5 Virtual assistant training tips that are critical for success

Good virtual assistant training is of the utmost importance to succeed when outsourcing tasks.

Of course you can start small, using a small budget by crowdsourcing for cheap small tasks, but sooner or later you’ll want to outsource more and hire a virtual assistant.

The main problem with outsourcing however is, that not many people really know how to train their virtual assistant (VA) properly. While on the other hand expectations are sky high, it’s still of the utmost importance to train these assistants well. Some even compare this with a triathlon.

Here are 5 critical virtual assistant training tips.

  1. Tell her exactly what you expect from her service
    In writing, like a detailed checklist or a periodic task planning. Describe the tasks at hand extensively, but keep the number of tasks limited when starting out (see tip 2).
    Tell her that reading this planning is her first task and her them to read it! That’s what you would want if it was your first job, right?

    Let your virtual assistant get back to you with questions about your task descriptions. Even if she’s experienced you need to train her to do things the way YOU want them done. Do not assume she knows everything. Everybody has a different view on how they want things done, so tell her exactly what you want and how you want it done.

  2. Keep in mind that this virtual assistant training is a continuous process
    Your ultimate goal will be to outsource every single aspect of your online business. To achieve that, you need to continuously train your assistant in new facets of your business.

    Show her how to setup basic WordPress blogs, how to search engine optimize them, how to handle spam comments, how to do keyword research. Show her how to use automation tools like article submission and keyword research software.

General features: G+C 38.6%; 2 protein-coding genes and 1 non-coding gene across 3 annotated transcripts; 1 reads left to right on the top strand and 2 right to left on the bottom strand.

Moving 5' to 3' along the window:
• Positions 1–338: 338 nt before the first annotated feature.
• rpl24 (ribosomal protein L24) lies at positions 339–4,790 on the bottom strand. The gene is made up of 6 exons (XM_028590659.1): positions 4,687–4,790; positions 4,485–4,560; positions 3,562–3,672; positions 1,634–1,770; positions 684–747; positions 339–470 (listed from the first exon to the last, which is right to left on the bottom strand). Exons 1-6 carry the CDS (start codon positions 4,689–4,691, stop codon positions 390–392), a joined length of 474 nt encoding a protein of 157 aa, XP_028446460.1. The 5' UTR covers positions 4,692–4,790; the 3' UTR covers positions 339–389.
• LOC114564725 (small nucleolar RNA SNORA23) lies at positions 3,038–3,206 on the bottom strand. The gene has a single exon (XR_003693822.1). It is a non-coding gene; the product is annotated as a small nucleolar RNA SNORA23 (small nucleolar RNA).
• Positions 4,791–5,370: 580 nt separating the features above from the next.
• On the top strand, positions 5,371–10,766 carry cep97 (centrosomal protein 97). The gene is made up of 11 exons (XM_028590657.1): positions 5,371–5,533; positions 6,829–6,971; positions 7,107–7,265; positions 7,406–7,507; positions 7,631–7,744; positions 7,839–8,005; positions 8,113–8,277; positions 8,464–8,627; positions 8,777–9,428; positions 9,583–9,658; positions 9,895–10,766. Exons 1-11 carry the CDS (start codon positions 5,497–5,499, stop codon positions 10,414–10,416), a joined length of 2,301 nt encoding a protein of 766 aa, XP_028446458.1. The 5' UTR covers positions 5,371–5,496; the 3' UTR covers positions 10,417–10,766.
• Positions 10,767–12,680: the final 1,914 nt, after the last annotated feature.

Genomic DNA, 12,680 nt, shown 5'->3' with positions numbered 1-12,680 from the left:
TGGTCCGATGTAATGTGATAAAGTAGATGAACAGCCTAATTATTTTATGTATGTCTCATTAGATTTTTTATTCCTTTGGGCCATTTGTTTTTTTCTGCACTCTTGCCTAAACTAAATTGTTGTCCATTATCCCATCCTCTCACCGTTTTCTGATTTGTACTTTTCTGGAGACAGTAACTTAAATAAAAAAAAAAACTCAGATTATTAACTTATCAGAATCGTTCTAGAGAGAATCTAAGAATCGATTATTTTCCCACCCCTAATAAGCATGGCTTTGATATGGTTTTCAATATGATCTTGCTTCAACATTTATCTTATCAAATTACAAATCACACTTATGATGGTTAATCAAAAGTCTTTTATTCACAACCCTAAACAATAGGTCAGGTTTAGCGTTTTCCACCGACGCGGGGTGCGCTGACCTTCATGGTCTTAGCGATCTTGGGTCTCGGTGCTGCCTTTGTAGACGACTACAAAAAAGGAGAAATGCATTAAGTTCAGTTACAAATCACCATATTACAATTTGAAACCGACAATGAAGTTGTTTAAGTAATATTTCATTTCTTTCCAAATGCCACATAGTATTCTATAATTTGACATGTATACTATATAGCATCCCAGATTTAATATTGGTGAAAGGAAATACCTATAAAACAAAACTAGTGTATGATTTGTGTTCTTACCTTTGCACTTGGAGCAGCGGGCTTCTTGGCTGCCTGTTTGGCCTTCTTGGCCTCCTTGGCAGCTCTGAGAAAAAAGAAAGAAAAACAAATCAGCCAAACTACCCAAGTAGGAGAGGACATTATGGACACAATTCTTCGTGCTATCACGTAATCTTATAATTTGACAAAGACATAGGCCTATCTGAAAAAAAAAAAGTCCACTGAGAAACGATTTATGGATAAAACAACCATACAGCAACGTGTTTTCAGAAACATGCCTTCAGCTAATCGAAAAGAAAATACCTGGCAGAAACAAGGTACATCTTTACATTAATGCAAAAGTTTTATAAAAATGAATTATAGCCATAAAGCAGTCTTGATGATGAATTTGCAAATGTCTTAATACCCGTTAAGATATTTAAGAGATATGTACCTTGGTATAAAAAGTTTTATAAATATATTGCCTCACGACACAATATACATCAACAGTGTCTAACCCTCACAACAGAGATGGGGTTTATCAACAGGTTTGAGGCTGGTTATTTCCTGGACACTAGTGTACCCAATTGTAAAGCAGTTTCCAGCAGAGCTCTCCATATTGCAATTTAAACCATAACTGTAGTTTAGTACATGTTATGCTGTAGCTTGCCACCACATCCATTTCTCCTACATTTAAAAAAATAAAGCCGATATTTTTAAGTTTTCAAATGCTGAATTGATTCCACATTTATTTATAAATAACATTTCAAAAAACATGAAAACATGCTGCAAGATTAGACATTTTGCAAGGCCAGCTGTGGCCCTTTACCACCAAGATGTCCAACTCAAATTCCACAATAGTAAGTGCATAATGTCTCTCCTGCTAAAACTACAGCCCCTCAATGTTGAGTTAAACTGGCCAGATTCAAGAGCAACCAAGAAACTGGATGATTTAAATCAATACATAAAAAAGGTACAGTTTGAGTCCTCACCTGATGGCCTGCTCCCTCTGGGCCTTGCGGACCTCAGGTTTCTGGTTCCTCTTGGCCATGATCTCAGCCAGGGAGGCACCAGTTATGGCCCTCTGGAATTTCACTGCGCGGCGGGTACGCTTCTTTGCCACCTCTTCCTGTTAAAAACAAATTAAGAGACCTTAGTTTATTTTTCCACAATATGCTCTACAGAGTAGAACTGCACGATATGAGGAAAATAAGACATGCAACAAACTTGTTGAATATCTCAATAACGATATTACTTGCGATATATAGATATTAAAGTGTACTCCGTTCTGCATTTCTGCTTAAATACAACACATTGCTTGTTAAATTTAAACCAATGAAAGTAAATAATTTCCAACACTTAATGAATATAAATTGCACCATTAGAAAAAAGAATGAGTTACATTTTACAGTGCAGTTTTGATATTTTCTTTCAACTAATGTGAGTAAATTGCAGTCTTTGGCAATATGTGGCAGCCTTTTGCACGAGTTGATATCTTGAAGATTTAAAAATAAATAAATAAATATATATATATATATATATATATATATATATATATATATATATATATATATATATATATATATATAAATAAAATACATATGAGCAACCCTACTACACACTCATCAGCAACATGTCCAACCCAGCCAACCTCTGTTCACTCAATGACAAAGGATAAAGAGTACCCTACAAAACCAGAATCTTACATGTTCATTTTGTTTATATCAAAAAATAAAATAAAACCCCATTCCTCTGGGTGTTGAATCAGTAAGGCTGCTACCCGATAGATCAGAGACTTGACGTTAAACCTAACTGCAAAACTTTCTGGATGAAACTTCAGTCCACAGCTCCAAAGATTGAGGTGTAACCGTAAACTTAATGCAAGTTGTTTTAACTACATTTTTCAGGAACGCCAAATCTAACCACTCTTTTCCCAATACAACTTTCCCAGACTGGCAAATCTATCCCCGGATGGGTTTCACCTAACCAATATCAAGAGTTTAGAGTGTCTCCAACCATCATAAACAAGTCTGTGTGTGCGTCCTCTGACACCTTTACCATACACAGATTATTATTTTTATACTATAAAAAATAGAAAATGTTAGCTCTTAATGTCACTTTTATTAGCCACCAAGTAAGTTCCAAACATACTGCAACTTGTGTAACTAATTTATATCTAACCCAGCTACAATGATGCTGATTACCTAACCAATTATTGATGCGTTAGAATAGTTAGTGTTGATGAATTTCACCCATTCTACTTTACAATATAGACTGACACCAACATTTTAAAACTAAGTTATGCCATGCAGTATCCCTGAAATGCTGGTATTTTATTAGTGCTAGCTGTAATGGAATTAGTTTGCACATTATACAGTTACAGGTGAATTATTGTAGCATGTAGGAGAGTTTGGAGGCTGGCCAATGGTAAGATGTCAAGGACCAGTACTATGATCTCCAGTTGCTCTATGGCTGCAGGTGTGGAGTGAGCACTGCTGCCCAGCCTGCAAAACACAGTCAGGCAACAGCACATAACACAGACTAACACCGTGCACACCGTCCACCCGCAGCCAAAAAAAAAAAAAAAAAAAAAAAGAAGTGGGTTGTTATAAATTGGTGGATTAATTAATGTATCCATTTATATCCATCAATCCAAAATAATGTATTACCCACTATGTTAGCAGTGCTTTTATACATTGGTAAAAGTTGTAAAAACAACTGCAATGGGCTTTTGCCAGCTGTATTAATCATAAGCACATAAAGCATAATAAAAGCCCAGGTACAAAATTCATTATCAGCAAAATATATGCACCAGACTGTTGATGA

Keep your virtual assistants engaged and learn her new tricks. This will also prevent her from getting bored.

  3. Require daily reports from your VA.
    She should email you a daily report detailing what she did for that day. A simple spreadsheet with tasks performed and hours spent will do. Thus you can easily check what your assistant is doing and if she is doing well. If not, you can adjust your virtual assistant training schedule.

    Your expectations should be reasonable however. Don’t expect VA’s to write and submit 10 articles a day, that’s a specialists job.

    While you don’t have to read the reports in detail, they will show you what the capabilities of your virtual assistant are. And it keeps your VA on the alert as she will know that a report to you is expected at the end of the day.

  4. Reward your VA for great work.
    If your virtual assistant doesn’t perform well, you have to correct her.
    But if she does a great job, reward her for her work! Your VA needs regular recognition and encouragement, even if you are not completely impressed with everything she does. And if her work needs improvement, start with the positive factors and then blend in the improvements.

    When appropriate, pay her an unannounced bonus for delivering great work. Like buying some necessary software program. Or you could even give her an unexpected paid vacation day.
    If she does extraordinary work, you want to do everything possible to keep her.

  5. Have patience with your assistant
    Your first step when you hire a new virtual assistant to take over many of your tasks in your business, is to have some patience with her work. You need to spend more than a few hours with your VA before you fire her.